- Each identified risk may be assessed in terms of its likelihood (probability) and its severity (consequences) that could result from the hazards based upon the exposure of humans or equipment to the hazards. An assessment of overall risk is then possible, typically by using a risk assessment matrix, such an online Flight Risk Awareness Tool (FRAT). This process defines the probability and severity of an accident.
- Step 3: Mitigate the Risk
- Investigate specific strategies and tools that reduce, mitigate, or eliminate the risk. High risks may be mitigated by taking action to lower likelihood and/or severity to lower levels*. For serious risks, such actions may also be taken. Medium and low risks do not normally require mitigation. Effective control measures reduce or eliminate the most critical risks. The analysis may consider the overall costs and benefits of remedial actions, providing alternative choices when possible.
The Aviation Instructor’s Handbook also discusses fatigue in this way:
Fatigue is one of the most treacherous hazards to flight safety as it may not be apparent to a pilot until serious errors are made*. Fatigue can be either acute (short-term) or chronic (long-term). Acute fatigue, a normal occurrence of everyday living, is the tiredness felt after long periods of physical and mental strain, including strenuous muscular effort, immobility, heavy mental workload, strong emotional pressure, monotony, or lack of sleep.
Acute fatigue caused by training operations may be physical or mental, or both. It is not necessarily a function of physical strength or mental acuity. The amount of training any learner can absorb without incurring debilitating fatigue varies. Generally speaking, complex operations tend to induce fatigue more rapidly than simpler procedures do, regardless of the physical effort involved*. Fatigue is the primary consideration in determining the length and frequency of flight instruction periods and flight instruction should be continued only as long as the learner is alert, receptive to instruction, and is performing at a level consistent with experience.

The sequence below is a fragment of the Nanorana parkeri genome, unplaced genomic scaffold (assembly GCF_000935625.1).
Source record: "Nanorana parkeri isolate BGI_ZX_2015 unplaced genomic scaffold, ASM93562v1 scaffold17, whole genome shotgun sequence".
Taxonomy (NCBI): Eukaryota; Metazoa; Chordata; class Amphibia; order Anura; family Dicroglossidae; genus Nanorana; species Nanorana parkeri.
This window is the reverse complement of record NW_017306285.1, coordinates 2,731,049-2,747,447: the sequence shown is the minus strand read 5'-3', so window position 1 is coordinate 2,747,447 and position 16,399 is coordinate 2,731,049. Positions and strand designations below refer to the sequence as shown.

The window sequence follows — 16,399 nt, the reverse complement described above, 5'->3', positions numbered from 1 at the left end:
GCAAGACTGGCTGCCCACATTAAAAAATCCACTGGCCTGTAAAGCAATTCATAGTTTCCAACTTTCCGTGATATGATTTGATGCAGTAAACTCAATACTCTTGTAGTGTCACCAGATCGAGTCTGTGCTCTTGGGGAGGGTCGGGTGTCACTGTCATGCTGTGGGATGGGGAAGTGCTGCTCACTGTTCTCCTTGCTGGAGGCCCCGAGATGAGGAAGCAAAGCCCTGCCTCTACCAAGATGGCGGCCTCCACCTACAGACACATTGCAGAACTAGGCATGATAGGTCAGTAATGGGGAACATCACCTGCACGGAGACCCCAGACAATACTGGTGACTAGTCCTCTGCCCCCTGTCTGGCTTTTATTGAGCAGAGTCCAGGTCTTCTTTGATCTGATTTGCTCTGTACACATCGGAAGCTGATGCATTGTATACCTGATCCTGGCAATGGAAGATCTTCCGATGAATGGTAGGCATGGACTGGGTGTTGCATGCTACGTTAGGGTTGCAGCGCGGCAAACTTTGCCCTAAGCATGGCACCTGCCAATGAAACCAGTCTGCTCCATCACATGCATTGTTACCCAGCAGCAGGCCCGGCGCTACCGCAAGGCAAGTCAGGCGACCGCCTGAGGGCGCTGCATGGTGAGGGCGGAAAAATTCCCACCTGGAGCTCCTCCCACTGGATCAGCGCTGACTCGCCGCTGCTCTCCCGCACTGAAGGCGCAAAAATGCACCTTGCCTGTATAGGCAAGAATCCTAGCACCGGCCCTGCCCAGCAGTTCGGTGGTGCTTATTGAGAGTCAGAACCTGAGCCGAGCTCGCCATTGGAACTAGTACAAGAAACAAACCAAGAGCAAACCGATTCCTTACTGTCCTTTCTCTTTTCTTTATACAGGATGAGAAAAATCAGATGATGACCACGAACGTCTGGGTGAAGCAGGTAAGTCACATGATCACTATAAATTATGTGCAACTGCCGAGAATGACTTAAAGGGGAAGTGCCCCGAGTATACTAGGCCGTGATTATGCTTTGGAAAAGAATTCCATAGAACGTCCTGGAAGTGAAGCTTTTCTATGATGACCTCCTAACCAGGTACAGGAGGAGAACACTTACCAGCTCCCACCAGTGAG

It is important for a flight instructor to be able to detect fatigue, both in assessing a learner’s substandard performance early in a lesson, and also in recognizing the deterioration of performance. If fatigue occurs as a result of application to a learning task, the learner should be given a break in instruction and practice.
A flight instructor who is familiar with the signs indicative to acute fatigue will be more aware if the learner is experiencing them. The deficiencies listed below are apparent to others before the individual notices any physical signs of fatigue.
Acute fatigue is characterized by:
- Errors in timing*
- Neglect of secondary tasks
- Loss of accuracy and control*
- Lack of awareness of error accumulation
Lastly, the Aviation Instructor’s Handbook discusses risk management in relation to instruction below:
Flight instructors need to provide adequate flight and ground instruction for each item included in the applicable ACS/ PTS. The ACS integrates risk management and safety throughout and with supplementary appendix information. PTS lists special emphasis items. Some common items include:
- Positive aircraft control
- Procedures for positive exchange of flight controls
The pilot’s failure to maintain an appropriate airspeed and landing profile. Contributing to the incident was the instructor’s loss of control of the aircraft.